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Industry Leaders Voice Concerns over PJM's Capacity Proposal

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Last month, we covered PJM Interconnection's new capacity proposal.

The new design — known as Capacity Performance — includes updated performance standards for generators as a response to poor performance during the polar vortex, new regulations, and the changing generation mix within its jurisdiction. The proposal was approved by the Federal Energy Regulatory Commission (FERC) last month (dockets EL15-29, ER15-623).

Despite FERC's approval, however, there have been many lingering questions among industry stakeholders about the transparency of future costs and capacity auctions. As part of the proposal, there will be a shift to an annual product — that requires all supply to be available during winter and summer peak demand — with higher penalties for non-performing units and significantly more compensation for performing units. The fundamental concern is that larger capacity payments to generators will increase energy prices for the region’s consumers and businesses as capacity is a cost component of their electricity supply service. We remain concerned that the way this is structured, generators will financially hedge their performance requirements, and it is unlikely that reliability will be significantly improved during times of peak demand.

Because of these concerns, nearly every party to the FERC proceeding requested rehearing or clarification. Specifically, Direct Energy supported a Retail Energy Supply Association (RESA) filing requesting reconsideration of the FERC’s ruling. Direct Energy also participated in filing that created a new docket that raised concerns about the auction clearing methodology for the transitional auctions (ER15-88). FERC has issued one subsequent order to date on this matter, finding that contrary to PJM’s position, demand response and energy efficiency products are allowed to be bid into the special performance capacity transitional auctions. The ruling caused PJM to postpone the transitional auctions until the end of August.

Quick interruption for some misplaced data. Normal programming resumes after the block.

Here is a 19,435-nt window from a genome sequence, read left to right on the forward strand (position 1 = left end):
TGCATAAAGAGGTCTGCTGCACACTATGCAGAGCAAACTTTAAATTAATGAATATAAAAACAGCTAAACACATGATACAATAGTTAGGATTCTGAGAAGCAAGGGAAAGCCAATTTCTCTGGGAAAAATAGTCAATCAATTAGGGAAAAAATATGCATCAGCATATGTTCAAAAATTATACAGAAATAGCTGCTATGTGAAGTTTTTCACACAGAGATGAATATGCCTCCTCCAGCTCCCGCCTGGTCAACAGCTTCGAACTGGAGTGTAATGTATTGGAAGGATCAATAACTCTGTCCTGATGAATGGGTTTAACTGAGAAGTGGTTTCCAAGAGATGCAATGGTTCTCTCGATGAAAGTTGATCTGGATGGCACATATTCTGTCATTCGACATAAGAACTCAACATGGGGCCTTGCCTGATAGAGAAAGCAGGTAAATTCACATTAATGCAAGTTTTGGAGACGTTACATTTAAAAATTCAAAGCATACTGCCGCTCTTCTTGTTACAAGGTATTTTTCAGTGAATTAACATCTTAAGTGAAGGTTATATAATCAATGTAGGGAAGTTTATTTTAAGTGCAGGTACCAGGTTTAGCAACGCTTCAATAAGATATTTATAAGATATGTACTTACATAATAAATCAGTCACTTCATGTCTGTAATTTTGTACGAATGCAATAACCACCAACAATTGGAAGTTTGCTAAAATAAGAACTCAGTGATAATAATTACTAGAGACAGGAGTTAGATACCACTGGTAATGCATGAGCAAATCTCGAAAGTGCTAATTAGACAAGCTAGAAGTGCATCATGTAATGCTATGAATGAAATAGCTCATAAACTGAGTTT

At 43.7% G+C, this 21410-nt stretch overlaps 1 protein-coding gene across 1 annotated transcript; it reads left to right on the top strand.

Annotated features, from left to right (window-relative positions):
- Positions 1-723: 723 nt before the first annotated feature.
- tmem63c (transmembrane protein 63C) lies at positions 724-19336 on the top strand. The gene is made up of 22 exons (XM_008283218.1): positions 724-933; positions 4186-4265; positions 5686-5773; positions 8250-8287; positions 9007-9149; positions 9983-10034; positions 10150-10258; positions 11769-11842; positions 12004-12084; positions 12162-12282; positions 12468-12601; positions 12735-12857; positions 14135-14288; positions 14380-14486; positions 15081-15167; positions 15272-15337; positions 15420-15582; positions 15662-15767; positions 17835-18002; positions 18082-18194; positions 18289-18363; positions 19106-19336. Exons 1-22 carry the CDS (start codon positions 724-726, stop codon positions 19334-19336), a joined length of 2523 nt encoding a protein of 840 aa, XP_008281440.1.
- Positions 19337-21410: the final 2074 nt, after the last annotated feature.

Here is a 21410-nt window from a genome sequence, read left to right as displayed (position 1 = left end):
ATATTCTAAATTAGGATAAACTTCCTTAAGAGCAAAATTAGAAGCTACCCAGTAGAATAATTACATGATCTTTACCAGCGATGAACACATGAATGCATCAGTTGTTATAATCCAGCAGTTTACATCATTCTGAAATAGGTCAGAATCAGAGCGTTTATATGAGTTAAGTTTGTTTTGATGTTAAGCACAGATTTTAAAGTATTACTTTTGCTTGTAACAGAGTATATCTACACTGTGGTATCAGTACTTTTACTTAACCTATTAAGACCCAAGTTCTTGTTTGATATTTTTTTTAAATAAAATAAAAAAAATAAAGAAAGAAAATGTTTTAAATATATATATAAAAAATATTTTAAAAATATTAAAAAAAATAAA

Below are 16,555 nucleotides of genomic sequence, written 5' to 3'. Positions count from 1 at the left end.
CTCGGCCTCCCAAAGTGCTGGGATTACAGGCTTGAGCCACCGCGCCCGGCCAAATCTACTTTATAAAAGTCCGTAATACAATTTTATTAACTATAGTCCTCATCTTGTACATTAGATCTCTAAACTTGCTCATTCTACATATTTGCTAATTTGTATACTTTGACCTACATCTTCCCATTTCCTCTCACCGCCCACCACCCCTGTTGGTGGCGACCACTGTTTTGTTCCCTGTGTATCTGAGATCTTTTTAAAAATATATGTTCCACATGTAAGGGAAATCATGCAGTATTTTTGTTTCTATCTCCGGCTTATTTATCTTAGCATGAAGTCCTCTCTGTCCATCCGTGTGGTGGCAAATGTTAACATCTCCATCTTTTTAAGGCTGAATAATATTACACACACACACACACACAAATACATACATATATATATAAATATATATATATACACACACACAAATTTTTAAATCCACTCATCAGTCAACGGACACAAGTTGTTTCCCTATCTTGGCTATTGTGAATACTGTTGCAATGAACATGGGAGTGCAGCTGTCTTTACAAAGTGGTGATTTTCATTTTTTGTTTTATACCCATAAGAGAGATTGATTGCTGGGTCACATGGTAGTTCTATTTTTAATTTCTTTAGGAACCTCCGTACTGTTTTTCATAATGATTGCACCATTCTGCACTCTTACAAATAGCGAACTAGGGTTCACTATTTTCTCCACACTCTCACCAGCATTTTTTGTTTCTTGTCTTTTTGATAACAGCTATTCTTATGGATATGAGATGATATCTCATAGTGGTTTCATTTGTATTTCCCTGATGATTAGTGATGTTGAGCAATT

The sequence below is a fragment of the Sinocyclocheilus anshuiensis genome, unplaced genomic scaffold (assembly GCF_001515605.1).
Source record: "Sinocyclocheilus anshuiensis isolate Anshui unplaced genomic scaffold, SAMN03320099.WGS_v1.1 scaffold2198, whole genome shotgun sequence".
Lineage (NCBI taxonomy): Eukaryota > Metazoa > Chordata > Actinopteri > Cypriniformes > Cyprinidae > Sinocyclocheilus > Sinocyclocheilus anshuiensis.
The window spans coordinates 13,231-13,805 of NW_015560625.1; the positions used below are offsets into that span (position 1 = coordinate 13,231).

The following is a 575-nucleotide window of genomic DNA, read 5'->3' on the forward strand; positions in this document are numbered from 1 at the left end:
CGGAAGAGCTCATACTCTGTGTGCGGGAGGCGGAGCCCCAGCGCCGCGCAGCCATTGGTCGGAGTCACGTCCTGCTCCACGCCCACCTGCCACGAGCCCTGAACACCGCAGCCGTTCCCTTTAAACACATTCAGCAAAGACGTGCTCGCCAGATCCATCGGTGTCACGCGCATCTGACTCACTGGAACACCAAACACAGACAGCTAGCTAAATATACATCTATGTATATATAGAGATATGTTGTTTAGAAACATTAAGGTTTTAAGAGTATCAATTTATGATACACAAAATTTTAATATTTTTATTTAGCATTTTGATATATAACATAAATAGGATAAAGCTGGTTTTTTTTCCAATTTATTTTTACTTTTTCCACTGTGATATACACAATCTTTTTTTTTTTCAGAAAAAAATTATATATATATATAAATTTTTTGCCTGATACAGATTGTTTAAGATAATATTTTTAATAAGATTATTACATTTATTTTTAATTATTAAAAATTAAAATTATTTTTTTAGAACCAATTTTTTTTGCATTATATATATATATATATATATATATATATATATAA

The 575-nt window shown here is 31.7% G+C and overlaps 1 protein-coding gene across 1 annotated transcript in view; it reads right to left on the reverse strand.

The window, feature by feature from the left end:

FERC has not, however, ruled on a separate but related docket wherein certain parties requested FERC to order PJM to change its modeling assumptions, which would lower the amount of capacity required to satisfy PJM’s reliability requirement. Unfortunately, as FERC Chairman Norman Bay highlighted in his lone dissent of the Capacity Performance filing, FERC is not required to evaluate whether a market change would be beneficial to consumers, nor is it required to consider potential costs to consumers. Rather, FERC’s legal mandate is to ensure that sellers in a market receive just and reasonable rates. Thus, the decision is expected to be left to PJM’s discretion. 

FERC is expected to defer to PJM Interconnection on the various rehearing requests, two other related dockets on clearing the auction model in a least cost manner, and the request to modify PJM’s modeling assumptions for the upcoming auctions.

Direct Energy will continue to represent the best interests of our customers. For more information on how PJM Interconnection's capacity changes will affect customers, check out this recent blog post.

Marjorie Phillips is Director of RTO and Federal Services at Direct Energy.

Posted: August 20, 2015